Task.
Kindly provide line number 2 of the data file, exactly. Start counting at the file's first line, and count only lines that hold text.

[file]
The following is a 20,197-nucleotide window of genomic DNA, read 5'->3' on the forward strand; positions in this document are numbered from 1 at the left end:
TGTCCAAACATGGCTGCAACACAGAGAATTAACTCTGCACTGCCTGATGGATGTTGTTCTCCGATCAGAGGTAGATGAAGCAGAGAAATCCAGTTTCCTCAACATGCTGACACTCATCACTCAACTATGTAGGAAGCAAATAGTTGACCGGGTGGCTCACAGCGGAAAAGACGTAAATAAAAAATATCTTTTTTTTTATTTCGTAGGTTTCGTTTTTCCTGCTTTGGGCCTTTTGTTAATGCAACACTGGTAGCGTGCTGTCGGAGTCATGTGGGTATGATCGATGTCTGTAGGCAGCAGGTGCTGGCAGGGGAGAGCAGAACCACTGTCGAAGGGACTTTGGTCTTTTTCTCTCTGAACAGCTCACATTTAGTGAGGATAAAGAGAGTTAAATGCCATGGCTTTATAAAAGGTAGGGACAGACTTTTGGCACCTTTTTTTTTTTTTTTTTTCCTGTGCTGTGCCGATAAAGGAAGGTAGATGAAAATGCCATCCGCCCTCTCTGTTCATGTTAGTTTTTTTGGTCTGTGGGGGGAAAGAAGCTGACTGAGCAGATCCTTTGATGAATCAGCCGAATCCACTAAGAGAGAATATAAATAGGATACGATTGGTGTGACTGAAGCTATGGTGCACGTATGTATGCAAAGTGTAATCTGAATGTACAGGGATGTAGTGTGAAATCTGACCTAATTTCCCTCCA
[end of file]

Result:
TGTCCAAACATGGCTGCAACACAGAGAATTAACTCTGCACTGCCTGATGGATGTTGTTCTCCGATCAGAGGTAGATGAAGCAGAGAAATCCAGTTTCCTCAACATGCTGACACTCATCACTCAACTATGTAGGAAGCAAATAGTTGACCGGGTGGCTCACAGCGGAAAAGACGTAAATAAAAAATATCTTTTTTTTTATTTCGTAGGTTTCGTTTTTCCTGCTTTGGGCCTTTTGTTAATGCAACACTGGTAGCGTGCTGTCGGAGTCATGTGGGTATGATCGATGTCTGTAGGCAGCAGGTGCTGGCAGGGGAGAGCAGAACCACTGTCGAAGGGACTTTGGTCTTTTTCTCTCTGAACAGCTCACATTTAGTGAGGATAAAGAGAGTTAAATGCCATGGCTTTATAAAAGGTAGGGACAGACTTTTGGCACCTTTTTTTTTTTTTTTTTTCCTGTGCTGTGCCGATAAAGGAAGGTAGATGAAAATGCCATCCGCCCTCTCTGTTCATGTTAGTTTTTTTGGTCTGTGGGGGGAAAGAAGCTGACTGAGCAGATCCTTTGATGAATCAGCCGAATCCACTAAGAGAGAATATAAATAGGATACGATTGGTGTGACTGAAGCTATGGTGCACGTATGTATGCAAAGTGTAATCTGAATGTACAGGGATGTAGTGTGAAATCTGACCTAATTTCCCTCCA